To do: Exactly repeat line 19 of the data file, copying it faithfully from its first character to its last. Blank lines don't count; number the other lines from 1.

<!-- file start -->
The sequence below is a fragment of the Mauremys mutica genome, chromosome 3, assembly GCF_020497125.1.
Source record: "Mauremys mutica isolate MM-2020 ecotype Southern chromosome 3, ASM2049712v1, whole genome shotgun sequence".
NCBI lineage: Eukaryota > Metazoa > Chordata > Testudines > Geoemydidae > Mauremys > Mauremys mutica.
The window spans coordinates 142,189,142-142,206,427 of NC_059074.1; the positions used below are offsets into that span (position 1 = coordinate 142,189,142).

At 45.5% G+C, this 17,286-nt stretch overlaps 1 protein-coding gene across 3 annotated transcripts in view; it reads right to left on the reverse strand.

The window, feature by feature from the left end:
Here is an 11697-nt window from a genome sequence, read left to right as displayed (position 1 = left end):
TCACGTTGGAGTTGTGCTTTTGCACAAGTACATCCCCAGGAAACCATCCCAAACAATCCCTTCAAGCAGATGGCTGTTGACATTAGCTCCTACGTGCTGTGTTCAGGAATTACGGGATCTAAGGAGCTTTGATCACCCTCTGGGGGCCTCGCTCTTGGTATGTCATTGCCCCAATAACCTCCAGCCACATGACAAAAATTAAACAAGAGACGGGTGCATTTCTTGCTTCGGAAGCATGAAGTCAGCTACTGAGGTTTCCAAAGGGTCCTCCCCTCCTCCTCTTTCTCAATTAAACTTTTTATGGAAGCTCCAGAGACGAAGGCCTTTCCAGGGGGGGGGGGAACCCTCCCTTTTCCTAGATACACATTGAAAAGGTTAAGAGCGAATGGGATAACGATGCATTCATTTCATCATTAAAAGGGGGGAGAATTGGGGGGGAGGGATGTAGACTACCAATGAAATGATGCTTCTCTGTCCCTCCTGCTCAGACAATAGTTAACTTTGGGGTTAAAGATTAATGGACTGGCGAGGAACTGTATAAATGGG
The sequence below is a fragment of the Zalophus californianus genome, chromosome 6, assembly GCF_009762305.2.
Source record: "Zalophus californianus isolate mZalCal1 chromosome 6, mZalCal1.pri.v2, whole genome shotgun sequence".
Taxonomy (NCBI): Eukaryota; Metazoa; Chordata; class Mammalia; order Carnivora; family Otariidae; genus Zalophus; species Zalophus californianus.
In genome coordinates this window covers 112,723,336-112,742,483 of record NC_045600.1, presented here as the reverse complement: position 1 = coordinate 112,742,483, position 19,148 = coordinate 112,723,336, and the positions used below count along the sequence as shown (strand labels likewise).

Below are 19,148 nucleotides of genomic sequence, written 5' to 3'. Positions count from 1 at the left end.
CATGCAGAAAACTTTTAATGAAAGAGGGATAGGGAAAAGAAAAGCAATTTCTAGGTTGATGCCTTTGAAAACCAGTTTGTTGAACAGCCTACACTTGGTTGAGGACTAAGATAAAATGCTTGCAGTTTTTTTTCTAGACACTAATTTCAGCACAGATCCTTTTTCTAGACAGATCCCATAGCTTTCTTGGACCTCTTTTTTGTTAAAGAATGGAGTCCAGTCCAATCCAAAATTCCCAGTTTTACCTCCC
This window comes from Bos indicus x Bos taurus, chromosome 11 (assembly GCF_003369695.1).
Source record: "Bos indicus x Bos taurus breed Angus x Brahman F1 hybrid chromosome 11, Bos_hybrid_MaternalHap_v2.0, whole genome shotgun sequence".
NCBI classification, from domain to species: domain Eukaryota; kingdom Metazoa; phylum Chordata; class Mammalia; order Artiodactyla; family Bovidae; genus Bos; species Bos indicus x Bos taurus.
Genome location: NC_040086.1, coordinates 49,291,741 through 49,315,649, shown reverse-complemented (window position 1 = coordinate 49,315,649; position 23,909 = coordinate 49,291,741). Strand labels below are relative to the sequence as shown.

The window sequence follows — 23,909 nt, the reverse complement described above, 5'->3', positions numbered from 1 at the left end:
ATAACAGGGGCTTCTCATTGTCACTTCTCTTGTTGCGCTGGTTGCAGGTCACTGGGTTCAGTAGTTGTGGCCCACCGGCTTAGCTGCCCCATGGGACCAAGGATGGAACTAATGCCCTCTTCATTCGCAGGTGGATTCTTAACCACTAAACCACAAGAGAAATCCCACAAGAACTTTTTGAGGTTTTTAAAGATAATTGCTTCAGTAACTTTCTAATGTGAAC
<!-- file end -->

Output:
The window sequence follows — 23,909 nt, the reverse complement described above, 5'->3', positions numbered from 1 at the left end: